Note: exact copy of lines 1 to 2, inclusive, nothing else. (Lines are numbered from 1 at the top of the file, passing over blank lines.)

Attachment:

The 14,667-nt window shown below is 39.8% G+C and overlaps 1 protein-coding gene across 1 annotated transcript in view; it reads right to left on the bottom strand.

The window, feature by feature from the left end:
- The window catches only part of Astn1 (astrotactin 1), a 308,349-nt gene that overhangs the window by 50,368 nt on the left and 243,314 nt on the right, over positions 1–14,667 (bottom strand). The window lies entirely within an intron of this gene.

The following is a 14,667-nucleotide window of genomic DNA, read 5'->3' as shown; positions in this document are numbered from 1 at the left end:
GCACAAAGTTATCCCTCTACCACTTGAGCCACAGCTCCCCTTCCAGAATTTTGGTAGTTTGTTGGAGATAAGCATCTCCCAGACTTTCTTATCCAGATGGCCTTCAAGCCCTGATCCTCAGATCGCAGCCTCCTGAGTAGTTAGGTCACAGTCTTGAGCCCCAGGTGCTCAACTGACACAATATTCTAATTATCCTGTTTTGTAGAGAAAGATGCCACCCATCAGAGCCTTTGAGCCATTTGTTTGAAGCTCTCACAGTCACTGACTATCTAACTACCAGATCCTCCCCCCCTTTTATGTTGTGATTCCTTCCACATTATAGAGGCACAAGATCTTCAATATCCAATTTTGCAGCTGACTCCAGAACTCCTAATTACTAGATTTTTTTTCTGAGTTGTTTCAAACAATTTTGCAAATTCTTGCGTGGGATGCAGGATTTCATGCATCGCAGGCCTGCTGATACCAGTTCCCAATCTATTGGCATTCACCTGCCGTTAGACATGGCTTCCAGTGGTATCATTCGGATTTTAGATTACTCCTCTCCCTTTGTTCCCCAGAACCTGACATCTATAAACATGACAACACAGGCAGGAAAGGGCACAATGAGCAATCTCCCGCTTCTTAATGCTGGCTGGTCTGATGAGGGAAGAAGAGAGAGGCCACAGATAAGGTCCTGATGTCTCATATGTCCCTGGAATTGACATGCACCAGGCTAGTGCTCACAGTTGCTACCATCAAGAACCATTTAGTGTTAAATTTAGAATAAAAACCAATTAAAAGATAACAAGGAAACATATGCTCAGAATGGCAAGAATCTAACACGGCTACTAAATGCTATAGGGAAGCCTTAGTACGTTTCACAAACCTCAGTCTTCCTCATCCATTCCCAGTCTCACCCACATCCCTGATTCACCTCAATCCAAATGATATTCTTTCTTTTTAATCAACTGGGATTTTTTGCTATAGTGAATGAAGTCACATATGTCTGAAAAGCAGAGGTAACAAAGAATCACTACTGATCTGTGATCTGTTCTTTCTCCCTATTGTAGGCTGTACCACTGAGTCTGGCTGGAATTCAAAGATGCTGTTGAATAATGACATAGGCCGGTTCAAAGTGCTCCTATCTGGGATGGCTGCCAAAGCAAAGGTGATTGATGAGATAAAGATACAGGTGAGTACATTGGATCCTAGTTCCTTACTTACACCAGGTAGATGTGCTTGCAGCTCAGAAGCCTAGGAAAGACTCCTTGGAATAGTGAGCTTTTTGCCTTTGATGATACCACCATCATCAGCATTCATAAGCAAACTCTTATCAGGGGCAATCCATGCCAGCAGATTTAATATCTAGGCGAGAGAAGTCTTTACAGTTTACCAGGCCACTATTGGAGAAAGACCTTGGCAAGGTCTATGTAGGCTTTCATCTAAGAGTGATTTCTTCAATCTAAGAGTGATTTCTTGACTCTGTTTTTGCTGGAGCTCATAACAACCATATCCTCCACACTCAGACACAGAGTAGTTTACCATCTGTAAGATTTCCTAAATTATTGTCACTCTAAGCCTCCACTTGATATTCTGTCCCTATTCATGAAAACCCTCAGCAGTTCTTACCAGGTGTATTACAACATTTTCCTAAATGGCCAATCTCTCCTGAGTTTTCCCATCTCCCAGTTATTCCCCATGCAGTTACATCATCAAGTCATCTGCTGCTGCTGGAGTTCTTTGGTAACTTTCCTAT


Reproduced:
The 14,667-nt window shown below is 39.8% G+C and overlaps 1 protein-coding gene across 1 annotated transcript in view; it reads right to left on the bottom strand.

The window, feature by feature from the left end: